Every Delta-related water issue has been complicated by the ongoing Western drought. (Tree-ring analysis shows the past two decades were the driest in more than a thousand years.) Under ideal circumstances, surface water and groundwater are complementary resources: in dry years, increased groundwater pumping makes up for the lower surface flows, while in wet years heavy precipitation allows subterranean aquifers to recharge. But the drought has changed all that, by stressing all resources at once. It has also hugely increased the challenge of maintaining water quality in the Delta hub. As less water flows down the Sacramento from the north, controlling salinity inevitably requires reducing exports to farmers in the south. Those farmers, who are the biggest users of Delta water, feel forced, in turn, to pump more groundwater, which is rapidly becoming as scarce as snowpack in the mountains. (Parts of the San Joaquin Valley have sunk more than islands in the Delta.) Every problem makes every other problem worse.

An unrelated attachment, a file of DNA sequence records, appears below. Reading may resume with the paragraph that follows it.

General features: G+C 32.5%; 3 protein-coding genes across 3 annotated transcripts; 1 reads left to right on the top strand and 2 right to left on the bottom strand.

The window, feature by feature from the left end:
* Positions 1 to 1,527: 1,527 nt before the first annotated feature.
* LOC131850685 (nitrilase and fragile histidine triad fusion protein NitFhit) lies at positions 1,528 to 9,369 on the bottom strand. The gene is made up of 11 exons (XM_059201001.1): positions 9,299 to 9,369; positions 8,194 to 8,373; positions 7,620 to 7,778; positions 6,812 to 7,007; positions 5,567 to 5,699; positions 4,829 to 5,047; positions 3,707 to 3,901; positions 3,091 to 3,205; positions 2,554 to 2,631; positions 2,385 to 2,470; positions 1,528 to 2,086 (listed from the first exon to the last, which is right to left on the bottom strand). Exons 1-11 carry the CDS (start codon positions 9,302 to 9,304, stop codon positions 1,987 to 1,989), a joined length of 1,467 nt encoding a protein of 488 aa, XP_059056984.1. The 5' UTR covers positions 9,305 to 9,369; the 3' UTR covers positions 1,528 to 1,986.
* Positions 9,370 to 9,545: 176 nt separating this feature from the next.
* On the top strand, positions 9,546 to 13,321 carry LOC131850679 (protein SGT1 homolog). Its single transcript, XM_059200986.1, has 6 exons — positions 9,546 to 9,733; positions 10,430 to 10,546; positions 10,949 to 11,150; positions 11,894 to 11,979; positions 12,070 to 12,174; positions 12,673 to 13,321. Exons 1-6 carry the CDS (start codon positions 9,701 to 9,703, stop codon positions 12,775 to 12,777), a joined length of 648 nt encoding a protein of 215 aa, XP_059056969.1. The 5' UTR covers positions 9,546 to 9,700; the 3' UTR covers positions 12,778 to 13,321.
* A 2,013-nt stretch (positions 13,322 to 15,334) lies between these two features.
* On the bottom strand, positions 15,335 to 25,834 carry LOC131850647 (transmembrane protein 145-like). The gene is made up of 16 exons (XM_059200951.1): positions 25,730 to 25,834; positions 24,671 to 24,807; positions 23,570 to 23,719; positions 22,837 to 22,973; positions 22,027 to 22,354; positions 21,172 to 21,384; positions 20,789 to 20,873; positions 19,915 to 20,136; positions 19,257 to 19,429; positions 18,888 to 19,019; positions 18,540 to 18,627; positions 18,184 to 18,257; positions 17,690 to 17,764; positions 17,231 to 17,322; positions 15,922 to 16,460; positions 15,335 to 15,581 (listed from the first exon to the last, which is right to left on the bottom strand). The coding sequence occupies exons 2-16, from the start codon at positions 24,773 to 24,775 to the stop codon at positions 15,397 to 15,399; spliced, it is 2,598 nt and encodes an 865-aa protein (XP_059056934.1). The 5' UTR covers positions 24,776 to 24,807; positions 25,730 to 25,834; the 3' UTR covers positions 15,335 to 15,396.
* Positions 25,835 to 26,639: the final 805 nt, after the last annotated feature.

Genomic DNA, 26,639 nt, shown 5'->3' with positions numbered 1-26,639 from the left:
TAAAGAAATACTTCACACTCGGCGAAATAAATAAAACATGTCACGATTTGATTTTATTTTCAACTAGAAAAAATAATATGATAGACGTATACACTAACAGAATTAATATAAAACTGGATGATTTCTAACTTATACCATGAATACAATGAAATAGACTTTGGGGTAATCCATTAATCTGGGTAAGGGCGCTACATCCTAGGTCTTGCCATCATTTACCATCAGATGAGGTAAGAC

People who don’t know much about water tend to suggest the same handful of remedies for California’s difficulties. One is to build a big pipeline from Oregon or Washington. (“Wouldn’t have to be that big,” Donald Trump told me during a telephone conversation, in 2015. “A lot of water would come down, I can tell you that. They have nothing but water.”) Another is desalination. (During the same conversation, Trump said, “Or you could do something with the sea, with the—what do they call it?”) Another is to prevent the Sacramento and other rivers from reaching the ocean. (In a speech to farmers in Fresno in 2016, Trump ridiculed environmentalists for “taking the water and shoving it out to sea.”) Another is to build new reservoirs or enlarge existing ones. (In a speech in 2020, Trump promised “a lot of water, a lot of dam, a lot of everything,” in part via a proposal to raise Shasta Dam, at the top of the Sacramento’s watershed, by eighteen and a half feet.

Continued in PART 3